The Symphony No. 10 by Gustav Mahler was written in the summer of 1910, and was his final composition. At the time of Mahler's death the composition was substantially complete in the form of a continuous draft, but not fully elaborated or orchestrated, and thus not performable. Only the first movement is regarded as reasonably complete and performable as Mahler intended. Perhaps as a reflection of the inner turmoil he was undergoing at the time (Mahler knew he had a failing heart and his wife had been unfaithful), the 10th Symphony is arguably his most dissonant work.
Mahler started work on the Tenth Symphony in July 1910 in Toblach, and ended his efforts in September. He did not complete the orchestral draft before his death at the age of 50 from a streptococcal infection of the blood.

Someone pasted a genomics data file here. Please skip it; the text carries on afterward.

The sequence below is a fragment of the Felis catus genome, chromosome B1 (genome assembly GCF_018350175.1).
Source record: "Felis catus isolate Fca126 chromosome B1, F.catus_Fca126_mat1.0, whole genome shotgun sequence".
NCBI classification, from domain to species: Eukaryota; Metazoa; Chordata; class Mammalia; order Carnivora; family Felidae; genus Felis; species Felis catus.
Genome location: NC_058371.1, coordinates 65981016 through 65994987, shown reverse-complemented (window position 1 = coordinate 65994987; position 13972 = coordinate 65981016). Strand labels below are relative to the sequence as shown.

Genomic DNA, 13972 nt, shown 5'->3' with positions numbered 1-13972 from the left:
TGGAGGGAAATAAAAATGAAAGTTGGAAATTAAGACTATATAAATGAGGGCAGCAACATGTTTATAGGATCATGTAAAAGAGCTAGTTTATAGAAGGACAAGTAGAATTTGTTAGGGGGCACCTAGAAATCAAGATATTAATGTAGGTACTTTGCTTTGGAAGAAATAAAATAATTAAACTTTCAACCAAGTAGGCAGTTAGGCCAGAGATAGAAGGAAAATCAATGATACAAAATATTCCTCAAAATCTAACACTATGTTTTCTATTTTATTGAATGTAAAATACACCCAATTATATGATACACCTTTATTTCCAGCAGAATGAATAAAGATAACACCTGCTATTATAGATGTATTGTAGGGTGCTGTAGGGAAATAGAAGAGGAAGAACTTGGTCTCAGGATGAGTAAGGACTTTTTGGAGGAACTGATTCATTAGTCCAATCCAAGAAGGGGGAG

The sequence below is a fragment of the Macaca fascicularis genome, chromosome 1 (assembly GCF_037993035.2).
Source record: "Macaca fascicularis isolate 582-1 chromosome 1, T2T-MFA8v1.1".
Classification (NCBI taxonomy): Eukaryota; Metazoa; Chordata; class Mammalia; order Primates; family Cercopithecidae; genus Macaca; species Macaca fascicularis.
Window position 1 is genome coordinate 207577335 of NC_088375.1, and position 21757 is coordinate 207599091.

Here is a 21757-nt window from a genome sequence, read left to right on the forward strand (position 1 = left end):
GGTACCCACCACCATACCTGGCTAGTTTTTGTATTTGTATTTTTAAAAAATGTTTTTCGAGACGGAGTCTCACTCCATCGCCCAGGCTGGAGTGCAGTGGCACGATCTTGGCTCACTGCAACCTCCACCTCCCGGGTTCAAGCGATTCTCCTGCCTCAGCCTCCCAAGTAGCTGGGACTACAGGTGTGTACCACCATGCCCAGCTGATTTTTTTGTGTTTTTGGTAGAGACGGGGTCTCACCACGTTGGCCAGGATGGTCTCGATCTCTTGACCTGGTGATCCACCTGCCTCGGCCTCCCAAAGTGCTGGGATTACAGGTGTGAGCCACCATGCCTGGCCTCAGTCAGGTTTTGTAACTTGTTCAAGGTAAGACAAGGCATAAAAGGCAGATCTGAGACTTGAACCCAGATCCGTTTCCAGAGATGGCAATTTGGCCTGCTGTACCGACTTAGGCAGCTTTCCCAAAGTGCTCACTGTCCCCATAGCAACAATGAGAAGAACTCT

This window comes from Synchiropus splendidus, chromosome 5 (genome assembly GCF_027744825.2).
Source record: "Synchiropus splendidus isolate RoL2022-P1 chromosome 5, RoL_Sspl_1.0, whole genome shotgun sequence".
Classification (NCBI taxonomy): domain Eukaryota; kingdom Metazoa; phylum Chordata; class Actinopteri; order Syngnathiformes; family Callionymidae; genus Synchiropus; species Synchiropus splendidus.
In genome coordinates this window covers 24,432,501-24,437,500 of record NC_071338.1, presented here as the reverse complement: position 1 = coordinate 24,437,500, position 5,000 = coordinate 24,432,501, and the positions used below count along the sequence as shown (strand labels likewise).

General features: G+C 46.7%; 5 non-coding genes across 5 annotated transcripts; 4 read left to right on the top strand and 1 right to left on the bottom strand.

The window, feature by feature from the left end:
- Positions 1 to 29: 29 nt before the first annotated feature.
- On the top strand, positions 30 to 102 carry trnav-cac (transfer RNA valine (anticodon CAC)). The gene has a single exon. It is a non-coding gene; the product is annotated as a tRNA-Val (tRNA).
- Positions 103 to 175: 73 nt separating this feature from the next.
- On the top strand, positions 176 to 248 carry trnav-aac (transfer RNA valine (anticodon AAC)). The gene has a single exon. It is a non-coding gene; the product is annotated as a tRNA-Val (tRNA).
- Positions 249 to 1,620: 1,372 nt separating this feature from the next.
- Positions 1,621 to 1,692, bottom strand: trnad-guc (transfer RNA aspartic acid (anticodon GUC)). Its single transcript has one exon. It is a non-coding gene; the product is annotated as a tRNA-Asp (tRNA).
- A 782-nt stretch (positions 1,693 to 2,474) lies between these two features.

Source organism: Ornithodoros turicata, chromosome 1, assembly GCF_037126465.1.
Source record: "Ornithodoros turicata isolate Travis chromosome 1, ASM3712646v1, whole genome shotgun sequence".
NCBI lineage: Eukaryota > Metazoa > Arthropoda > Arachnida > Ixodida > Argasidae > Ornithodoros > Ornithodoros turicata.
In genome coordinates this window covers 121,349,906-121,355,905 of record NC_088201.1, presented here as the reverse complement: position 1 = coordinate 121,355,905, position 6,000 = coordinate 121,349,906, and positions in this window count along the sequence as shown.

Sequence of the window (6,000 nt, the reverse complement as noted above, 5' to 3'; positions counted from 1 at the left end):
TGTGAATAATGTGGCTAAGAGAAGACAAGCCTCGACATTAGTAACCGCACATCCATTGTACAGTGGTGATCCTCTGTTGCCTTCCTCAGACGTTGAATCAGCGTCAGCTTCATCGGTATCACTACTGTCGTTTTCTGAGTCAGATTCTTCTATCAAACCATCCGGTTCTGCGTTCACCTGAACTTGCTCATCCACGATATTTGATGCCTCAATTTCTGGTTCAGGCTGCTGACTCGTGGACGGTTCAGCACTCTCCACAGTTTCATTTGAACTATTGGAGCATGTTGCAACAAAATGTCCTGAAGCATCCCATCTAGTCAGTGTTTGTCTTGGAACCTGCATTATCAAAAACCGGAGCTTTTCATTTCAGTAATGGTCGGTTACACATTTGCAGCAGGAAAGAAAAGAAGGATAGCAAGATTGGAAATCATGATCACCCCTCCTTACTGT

Mahler's drafts and sketches for the Tenth Symphony comprise 72 pages of full score, 50 pages of continuous short score draft (two of which are missing), and a further 44 pages of preliminary drafts, sketches, and inserts. In the form in which Mahler left it, the symphony has five movements:
1. Andante – Adagio: 275 bars drafted in orchestral and short score 2. Scherzo: 522 bars drafted in orchestral and short score 3. Purgatorio. Allegro moderato: 170 bars drafted in short score, the first 30 of which were also drafted in orchestral score 4. [Scherzo. Nicht zu schnell]: about 579 bars drafted in short score 5. Finale. Langsam, schwer: 400 bars drafted in short score
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